Monday, 3 August 2015

Art of the Cover - Beirut's "Gulag Orkestar" (2006)

A luscious leggy Latvian lass, perhaps - and her supercharged muscle car .. seemingly made from tin cans - adorn this wonderful collection.

And she's doing something seemingly naughty on the back cover!

Art design was by Rob Carmichael.

Yap, it's the sublime Gulag Orkestar - our first introduction to the fascinating and very unique world of then teen wunderkind, Zach Condon.

Almost a decade on - after releasing three more fine albums in the meantime - Beirut are set to release their fifth album No No No in September.

And about fucking time. It's already been four years since Beirut's last opus - the beautiful intimate collection 'The Rip Tide'.

Largely the work of an ambitious youngster named Zach Condon, Gulag Orkestar is an indie rock album filtered through the mind of a teenager who dropped out of high school to travel across Europe and soak in as much culture and music as possible. The result is something that sounds a bit like the Microphones crossed with Neutral Milk Hotel. It might be the only rock album you hear that doesn't contain any guitars, and it conveys an emotional and worldly power of the likes I've not heard in some time. 
Largely inspired by Balkan folk music, the album moves through mournful ballads and more upbeat tracks (that sound more like the work of a 10-plus member ensemble) with ease, layering horns, stringed instruments, ukeleles, mandolins, glockenspiel, drum, organs, piano, and other percussion under the soulful vocals of Condon himself, who has a similar range and style as Andrew Bird. The disc opens with the album-titled track of "The Gulag Orkestar," and after some warbling horns and cascading piano, the track turns into a shuffling march that finds Condon soaring over the top of it all with his rich croon.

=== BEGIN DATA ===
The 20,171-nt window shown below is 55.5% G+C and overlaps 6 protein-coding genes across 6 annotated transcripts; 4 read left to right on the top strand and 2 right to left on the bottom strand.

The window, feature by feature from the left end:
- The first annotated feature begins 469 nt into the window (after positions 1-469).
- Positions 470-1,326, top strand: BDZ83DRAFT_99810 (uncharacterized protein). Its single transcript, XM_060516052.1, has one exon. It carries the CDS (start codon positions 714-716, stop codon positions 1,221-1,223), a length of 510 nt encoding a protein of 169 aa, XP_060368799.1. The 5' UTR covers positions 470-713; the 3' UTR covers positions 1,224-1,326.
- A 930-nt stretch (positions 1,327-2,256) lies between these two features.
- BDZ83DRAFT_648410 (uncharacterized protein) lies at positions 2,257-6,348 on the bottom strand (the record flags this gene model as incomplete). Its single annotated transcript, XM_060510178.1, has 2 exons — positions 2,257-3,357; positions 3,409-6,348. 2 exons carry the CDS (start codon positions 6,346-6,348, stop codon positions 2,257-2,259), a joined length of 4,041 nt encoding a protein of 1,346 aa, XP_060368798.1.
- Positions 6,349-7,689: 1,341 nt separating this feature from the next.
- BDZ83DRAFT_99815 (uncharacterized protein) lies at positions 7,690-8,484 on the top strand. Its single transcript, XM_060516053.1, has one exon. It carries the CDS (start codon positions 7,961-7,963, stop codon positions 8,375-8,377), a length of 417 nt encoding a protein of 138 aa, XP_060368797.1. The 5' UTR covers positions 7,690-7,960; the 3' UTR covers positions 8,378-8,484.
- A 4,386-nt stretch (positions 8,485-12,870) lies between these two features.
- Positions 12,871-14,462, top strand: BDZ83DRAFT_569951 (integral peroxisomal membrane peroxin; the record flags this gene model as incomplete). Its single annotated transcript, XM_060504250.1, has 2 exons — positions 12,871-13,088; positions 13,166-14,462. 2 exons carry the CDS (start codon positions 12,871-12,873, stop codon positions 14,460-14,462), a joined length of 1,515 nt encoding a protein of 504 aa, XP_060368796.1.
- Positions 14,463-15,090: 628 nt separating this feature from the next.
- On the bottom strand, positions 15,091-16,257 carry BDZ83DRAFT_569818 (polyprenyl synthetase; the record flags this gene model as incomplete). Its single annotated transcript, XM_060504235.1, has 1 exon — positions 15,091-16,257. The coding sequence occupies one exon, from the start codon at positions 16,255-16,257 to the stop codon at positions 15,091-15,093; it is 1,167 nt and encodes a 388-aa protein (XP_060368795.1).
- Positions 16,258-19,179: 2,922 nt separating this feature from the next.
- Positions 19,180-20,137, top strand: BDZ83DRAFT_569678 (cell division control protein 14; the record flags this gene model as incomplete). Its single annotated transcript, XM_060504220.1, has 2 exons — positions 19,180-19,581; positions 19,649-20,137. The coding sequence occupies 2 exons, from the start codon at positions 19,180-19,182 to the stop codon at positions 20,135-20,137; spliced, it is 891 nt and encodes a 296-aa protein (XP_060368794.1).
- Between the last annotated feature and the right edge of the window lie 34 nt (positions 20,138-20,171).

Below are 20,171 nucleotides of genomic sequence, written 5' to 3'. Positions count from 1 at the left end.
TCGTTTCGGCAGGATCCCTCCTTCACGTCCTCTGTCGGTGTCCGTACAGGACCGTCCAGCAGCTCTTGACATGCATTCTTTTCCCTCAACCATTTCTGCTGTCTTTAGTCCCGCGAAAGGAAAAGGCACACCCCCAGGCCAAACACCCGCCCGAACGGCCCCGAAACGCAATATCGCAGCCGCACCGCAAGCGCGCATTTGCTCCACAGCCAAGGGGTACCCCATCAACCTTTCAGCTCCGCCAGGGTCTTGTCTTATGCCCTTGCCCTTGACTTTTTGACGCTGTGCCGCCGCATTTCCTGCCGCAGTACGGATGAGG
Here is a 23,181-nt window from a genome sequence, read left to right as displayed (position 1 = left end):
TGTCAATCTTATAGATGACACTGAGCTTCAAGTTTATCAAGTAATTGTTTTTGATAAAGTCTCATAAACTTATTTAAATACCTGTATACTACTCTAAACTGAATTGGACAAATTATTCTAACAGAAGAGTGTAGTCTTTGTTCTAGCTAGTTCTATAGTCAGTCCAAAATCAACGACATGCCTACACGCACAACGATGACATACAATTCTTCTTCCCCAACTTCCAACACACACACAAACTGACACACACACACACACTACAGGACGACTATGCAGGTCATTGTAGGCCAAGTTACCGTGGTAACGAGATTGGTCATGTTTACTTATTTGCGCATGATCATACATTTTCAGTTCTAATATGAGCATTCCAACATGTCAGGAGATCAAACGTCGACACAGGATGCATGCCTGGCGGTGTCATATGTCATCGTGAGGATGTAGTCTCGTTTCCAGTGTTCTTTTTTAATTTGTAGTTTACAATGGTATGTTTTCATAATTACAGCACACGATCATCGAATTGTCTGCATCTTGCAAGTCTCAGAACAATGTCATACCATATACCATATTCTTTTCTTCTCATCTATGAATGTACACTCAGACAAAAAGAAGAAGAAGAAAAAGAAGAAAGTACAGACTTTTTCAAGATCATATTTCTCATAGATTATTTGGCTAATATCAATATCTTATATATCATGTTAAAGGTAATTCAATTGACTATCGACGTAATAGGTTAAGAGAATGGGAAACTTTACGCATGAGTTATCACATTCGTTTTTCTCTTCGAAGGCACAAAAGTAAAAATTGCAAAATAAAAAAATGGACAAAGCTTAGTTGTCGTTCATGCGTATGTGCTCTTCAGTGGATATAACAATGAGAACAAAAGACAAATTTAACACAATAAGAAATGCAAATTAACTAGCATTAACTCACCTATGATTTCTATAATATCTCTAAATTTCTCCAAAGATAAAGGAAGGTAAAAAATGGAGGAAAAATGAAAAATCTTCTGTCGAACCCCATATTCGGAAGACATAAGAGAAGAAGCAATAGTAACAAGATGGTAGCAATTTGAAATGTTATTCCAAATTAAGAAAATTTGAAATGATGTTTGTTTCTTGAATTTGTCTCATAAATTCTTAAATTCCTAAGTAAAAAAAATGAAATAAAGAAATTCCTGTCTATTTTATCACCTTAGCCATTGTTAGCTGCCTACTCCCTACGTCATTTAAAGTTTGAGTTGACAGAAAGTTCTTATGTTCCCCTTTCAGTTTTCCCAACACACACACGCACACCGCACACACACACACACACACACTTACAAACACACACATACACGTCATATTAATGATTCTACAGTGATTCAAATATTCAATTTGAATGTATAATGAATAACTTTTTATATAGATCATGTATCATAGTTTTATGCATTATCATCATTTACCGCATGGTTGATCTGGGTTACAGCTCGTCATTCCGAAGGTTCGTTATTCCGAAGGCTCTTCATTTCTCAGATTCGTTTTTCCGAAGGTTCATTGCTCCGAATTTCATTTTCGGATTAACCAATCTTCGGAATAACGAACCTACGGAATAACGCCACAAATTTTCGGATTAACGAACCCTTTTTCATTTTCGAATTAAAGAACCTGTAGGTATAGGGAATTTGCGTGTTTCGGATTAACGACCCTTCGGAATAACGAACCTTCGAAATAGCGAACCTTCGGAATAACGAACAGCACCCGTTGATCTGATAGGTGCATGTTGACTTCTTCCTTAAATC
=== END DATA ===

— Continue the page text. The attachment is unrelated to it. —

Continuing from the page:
The album really hits stride with the gorgeous "Bandenburg," which finds deft mandolins playing out over heaving drums and percussion as accordions wheeze and the track builds gracefully with delightful horn sections and layered vocals. "Postcards From Italy" follows, and it may very well be the best track on the disc, moving along with a playful opening section that mixes shuffling mandolin, piano and horns before shifting halfway through to a more delicate (and reflective) section that completely tugs at the heartstrings before bursting into a celebratory ending that's absolutely stunning. 
By somethingexcellent VINE VOICE

 ... Click the link, little Beirut-aholics!


1 The Gulag Orkestar 4:38
2 Prenzlauerberg 3:46
3 Brandenburg 3:38
4 Postcards From Italy 4:17
5 Mount Wroclai (Idle Days) 3:15
6 Rhineland (Heartland) 3:58
7 Scenic World 2:08
8 Bratislava 3:17
9 The Bunker 3:13
10 The Canals Of Our City 2:21
11 After The Curtain 2:54

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